Allow your creativity to “flow” without judgment.
Do you ever wonder how some people are able to tap into creative “flow” almost at will, producing works of art, written masterpieces and new ideas, at the drop of a hat? Are they wired differently than the rest of us? They very well could be.
A study out of Harvard University published some interesting findings about the brain and the creative process. Researchers studying the brain scans of people who were asked to come up with inventive uses for everyday objects, discovered a specific pattern of brain connectivity that matched the most creative responses. The scientists were then able to use that connectivity pattern to reliably predict how creative responses would be, based on the connections in this network. “What this shows is that the creative brain is wired differently,” said Roger Beaty, a Post-Doctoral Fellow in Psychology and the first author of the study. “People who are more creative can simultaneously engage brain networks that don’t typically work together.”
Any way you look at it, the creative process is complex. Creativity comes in all shapes and forms, and is a necessary part of the problem-solving process. Yet everyone has the capacity to be creative — we are all born creators.
But how can we flex our creative muscle? One way is to try new things or consider new ways around a project or a problem. And, don’t be afraid of failure. The ‘ah-ha’ moments are often born out of navigating unfamiliar territory. When you are open, and in the creativity “zone,” remarkable things can happen. The mind is an incredibly powerful force. The trick is learning how to get into your own “flow state” on a regular and reliable basis.
If you are feeling stuck, try the following to ignite your creative fires, once again:
1. Ask questions.
Allow your mind to wander when you feel stuck, and engage in the spirit of playful curiosity. When you are inquisitive about something, the mind anticipates the creation of new ideas. Curiosity serves to feed the imagination for the further elaboration of a fundamental idea. Ask yourself questions such as, “How can I make this better? How can I make this a success?” “Who — or what — can help me?” When you ask yourself open-ended questions your unconscious mind tends to deliberate various answers, silently and stealthily. Then one day, it is possible that you may “wake up” and have the answer. The key is to allow your creativity to flow without judgment. Appreciative Inquiry is a tried and tested process that can help you get unstuck.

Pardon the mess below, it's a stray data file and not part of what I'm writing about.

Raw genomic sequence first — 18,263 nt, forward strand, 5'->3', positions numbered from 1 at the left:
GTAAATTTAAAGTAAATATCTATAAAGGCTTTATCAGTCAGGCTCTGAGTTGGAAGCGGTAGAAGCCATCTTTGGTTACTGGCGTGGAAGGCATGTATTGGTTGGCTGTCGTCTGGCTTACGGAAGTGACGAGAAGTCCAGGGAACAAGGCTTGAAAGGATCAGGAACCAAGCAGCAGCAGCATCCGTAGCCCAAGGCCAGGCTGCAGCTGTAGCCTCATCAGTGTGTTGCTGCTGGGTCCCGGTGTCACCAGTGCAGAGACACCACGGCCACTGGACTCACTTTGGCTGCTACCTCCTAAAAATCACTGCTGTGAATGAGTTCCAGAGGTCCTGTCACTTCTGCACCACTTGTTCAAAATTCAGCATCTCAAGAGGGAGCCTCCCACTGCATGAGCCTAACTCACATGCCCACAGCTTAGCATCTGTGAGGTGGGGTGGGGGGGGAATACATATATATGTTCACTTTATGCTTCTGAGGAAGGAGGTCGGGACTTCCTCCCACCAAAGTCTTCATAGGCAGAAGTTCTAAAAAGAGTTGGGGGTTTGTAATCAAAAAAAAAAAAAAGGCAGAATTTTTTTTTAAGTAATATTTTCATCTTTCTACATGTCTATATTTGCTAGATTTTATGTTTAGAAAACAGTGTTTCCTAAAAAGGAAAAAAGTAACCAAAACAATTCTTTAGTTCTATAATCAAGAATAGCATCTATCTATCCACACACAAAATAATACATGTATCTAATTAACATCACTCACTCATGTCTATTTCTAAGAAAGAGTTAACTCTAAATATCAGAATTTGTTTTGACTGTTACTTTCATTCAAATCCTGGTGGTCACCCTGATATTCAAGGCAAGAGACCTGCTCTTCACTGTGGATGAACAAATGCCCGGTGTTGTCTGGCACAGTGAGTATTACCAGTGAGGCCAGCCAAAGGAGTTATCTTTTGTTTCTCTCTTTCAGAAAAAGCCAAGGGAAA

2. Give yourself a “prompt.”
Let’s say you’re a tea drinker, and every morning you make yourself a pot of English Breakfast. Once that pot of tea appears on the counter, or the cup of tea is on your desk, you make that your “prompt” to start writing, problem-solving, or creating. They key is, it has to be something you enjoy in order to ignite the dopamine pathways — or reward system — in the brain. When the prompt appears, your brain begins to recognize it has to act and it becomes routine. Your prompt can be anything beneficial; a cup of tea, a latte, particular music, a smoothie — what ever acts as a healthy reward to incite action.
3. Mix it up.
Challenge your brain by consciously changing your daily habits. For example, if you walk daily — change your route. Mix it up with short spurts of running — or try walking backward for short bursts — to unblock creativity. Toss judgment and worry aside and introduce a sense of newness into your usual routines.
Try journaling and creating a daily gratitude list. Another tried and true method of boosting creativity is through “morning pages,” wherein you take the time in the early hours to write stream of consciousness thoughts, on a regular basis. Strive for an average of three pages per day and see what happens. Many creative types swear by this practice to keep them in “flow.”
Problem solving begins by quieting the mind. Close your eyes. Tune into the breath. Notice your thoughts, without halting them — and bring your focus to the rhythm of your breath. Mindfulness meditation can help you stay in the moment and become more keenly aware of distractions. Creativity lives in the present moment.
Maya Angelo summed it up best, “You can’t use up creativity. The more you use, the more you have.”
*Original version of this post on Inc.com